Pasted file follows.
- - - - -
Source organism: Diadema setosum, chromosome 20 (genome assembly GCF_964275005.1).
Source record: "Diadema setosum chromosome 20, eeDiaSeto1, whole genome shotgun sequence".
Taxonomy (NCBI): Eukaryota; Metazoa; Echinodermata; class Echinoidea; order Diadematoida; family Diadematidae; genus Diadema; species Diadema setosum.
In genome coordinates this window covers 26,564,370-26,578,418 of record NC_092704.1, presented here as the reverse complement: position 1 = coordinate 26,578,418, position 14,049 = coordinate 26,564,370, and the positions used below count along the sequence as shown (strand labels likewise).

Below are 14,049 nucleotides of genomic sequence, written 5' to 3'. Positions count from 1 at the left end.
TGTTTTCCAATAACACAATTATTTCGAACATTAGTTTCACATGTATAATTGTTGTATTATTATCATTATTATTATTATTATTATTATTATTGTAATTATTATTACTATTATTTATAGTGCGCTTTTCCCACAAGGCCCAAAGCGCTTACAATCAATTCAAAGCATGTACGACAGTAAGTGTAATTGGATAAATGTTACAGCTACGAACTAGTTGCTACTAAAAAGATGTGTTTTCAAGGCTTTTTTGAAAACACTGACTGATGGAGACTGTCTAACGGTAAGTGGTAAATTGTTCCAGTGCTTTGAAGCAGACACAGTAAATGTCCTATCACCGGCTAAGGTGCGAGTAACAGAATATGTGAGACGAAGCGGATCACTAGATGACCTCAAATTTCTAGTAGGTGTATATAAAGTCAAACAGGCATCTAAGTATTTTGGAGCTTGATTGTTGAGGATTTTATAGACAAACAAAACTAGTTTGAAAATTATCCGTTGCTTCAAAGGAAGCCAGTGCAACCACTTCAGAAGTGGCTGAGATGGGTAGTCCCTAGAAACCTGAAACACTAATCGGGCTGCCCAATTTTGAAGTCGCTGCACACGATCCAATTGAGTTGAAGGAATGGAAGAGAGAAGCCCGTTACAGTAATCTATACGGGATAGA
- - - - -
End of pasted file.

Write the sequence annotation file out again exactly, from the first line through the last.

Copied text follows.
Source organism: Diadema setosum, chromosome 20 (genome assembly GCF_964275005.1).
Source record: "Diadema setosum chromosome 20, eeDiaSeto1, whole genome shotgun sequence".
Taxonomy (NCBI): Eukaryota; Metazoa; Echinodermata; class Echinoidea; order Diadematoida; family Diadematidae; genus Diadema; species Diadema setosum.
In genome coordinates this window covers 26,564,370-26,578,418 of record NC_092704.1, presented here as the reverse complement: position 1 = coordinate 26,578,418, position 14,049 = coordinate 26,564,370, and the positions used below count along the sequence as shown (strand labels likewise).

Below are 14,049 nucleotides of genomic sequence, written 5' to 3'. Positions count from 1 at the left end.
TGTTTTCCAATAACACAATTATTTCGAACATTAGTTTCACATGTATAATTGTTGTATTATTATCATTATTATTATTATTATTATTATTATTGTAATTATTATTACTATTATTTATAGTGCGCTTTTCCCACAAGGCCCAAAGCGCTTACAATCAATTCAAAGCATGTACGACAGTAAGTGTAATTGGATAAATGTTACAGCTACGAACTAGTTGCTACTAAAAAGATGTGTTTTCAAGGCTTTTTTGAAAACACTGACTGATGGAGACTGTCTAACGGTAAGTGGTAAATTGTTCCAGTGCTTTGAAGCAGACACAGTAAATGTCCTATCACCGGCTAAGGTGCGAGTAACAGAATATGTGAGACGAAGCGGATCACTAGATGACCTCAAATTTCTAGTAGGTGTATATAAAGTCAAACAGGCATCTAAGTATTTTGGAGCTTGATTGTTGAGGATTTTATAGACAAACAAAACTAGTTTGAAAATTATCCGTTGCTTCAAAGGAAGCCAGTGCAACCACTTCAGAAGTGGCTGAGATGGGTAGTCCCTAGAAACCTGAAACACTAATCGGGCTGCCCAATTTTGAAGTCGCTGCACACGATCCAATTGAGTTGAAGGAATGGAAGAGAGAAGCCCGTTACAGTAATCTATACGGGATAGA